School buses are back on the roads, and school supplies are in backpacks. Soon, college students will be heading back to campus — it’s that time of year.
It’s an exciting time, especially for educators like me. I teach because I enjoy it. I find learning — my own and my students’ — to be fulfilling and enriching.
If you want to go back to school — or have simply thought about it — I encourage you to think more seriously about it.
There are a number of resources that can help you move from thinking about school — to actually going to school. In doing some searching for resources at IUPUI specifically, I discovered the state of Indiana offers the Student Grant for adult students attending school part time. If you’re concerned about a budget, IUPUI provides an online tool to put together all the costs and aid you may need to consider.
If you’re considering a return to college, the Indiana Commission for Higher Education enacted a campaign in 2016 called You Can Go Back, which “aims to help the 750,000+ Hoosier adults with some college but no degree, finish what they started.” Check out learnmoreindiana.org for more information about which schools may be the best fit for you.
There’s good news: The latest numbers from the Indiana Commission for Higher Education show “more Hoosier students are earning degrees and graduating on time.”
Additional good news for minority students, in particular: The Postsecondary National Policy Institute shows more than 70 percent of African-American high school graduates enrolled in college in fall of 2014. Before that, the rate was about 60 percent. But there’s a lot of work to be done. A report released by the National Student Clearinghouse Research Center shows 54.8 percent of students who started in a college or university in 2010 completed a degree or certificate within six years. Asian and white students had a higher completion rate (63.2 percent and 62.0 percent) from a college or university than Black or Hispanic students (45.8 percent and 38.0 percent).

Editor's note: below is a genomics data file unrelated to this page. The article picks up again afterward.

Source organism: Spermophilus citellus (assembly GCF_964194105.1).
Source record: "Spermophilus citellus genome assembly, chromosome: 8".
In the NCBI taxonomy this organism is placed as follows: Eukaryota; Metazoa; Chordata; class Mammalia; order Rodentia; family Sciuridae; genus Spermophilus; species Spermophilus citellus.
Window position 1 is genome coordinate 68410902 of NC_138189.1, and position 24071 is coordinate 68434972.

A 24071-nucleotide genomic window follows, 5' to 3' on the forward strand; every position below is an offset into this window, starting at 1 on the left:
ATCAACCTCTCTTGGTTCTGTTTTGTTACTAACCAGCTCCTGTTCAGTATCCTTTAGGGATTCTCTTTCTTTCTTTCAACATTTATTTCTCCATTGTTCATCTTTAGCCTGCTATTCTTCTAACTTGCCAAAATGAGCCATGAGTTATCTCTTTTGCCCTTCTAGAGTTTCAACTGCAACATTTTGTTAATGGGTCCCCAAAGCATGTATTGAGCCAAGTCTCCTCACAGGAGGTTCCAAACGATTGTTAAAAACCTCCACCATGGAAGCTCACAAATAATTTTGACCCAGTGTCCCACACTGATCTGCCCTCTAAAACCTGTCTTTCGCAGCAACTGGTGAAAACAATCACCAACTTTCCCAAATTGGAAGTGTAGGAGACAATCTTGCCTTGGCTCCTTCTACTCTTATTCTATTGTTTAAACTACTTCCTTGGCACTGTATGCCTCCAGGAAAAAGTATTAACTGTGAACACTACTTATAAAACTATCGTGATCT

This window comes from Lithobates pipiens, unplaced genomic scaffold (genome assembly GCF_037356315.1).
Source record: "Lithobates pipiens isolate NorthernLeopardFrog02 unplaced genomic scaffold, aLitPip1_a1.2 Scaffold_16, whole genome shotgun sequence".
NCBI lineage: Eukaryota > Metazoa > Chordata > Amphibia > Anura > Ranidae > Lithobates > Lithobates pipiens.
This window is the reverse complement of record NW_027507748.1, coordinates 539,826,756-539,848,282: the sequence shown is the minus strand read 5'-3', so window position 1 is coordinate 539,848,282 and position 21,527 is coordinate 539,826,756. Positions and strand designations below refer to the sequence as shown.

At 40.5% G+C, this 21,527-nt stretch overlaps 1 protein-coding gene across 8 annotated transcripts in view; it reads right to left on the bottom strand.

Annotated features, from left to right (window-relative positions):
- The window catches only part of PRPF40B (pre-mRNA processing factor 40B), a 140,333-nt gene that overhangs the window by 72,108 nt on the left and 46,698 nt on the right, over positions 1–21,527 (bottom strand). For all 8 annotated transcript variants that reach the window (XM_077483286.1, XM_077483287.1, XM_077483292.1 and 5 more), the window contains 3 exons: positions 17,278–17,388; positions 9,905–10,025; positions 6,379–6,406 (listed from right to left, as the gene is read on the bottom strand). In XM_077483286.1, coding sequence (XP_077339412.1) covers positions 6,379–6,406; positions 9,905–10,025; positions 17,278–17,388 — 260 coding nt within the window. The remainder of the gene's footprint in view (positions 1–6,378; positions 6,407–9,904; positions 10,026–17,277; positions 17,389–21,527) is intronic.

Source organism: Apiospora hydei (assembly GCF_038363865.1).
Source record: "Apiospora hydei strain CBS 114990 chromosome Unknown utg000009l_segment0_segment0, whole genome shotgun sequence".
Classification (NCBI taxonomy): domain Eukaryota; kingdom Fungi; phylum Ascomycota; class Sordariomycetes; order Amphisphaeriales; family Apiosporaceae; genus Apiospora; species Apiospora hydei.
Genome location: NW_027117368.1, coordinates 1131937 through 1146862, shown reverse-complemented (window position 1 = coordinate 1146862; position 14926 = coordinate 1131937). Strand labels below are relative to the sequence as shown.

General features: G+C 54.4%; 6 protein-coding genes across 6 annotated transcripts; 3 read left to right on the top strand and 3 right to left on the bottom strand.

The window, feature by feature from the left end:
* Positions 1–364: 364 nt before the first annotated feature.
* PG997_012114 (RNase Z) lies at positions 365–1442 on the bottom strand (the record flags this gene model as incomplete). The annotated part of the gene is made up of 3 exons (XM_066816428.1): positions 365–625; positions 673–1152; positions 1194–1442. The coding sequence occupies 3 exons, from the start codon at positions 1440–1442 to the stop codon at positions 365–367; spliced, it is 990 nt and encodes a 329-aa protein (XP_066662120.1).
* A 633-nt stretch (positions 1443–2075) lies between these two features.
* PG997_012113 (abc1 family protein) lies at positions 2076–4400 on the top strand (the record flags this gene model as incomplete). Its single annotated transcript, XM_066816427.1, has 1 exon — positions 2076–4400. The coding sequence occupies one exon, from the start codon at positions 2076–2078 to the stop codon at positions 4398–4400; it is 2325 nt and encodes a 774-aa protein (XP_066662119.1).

I am lucky I had some great role models in my life to encourage me toward my dreams of getting my MBA and my Ph.D. Back in my May column, I discussed the influence my parents had on my brothers and me. My parents were the first in their families to attend college.
By watching them, I saw how important and how successful one can be simply by pursuing an education: taking the time and just doing it. If a four-year degree isn’t for you, maybe it’s a two-year degree, a certificate or professional development course or getting that high school diploma.
I’m a firm believer that lifelong learning is important. There’s no better time than the present. Why not start now?
Darrell Brown, Ph.D., is a clinical associate professor of management and director of diversity at Indiana University Kelley School of Business on the IUPUI campus.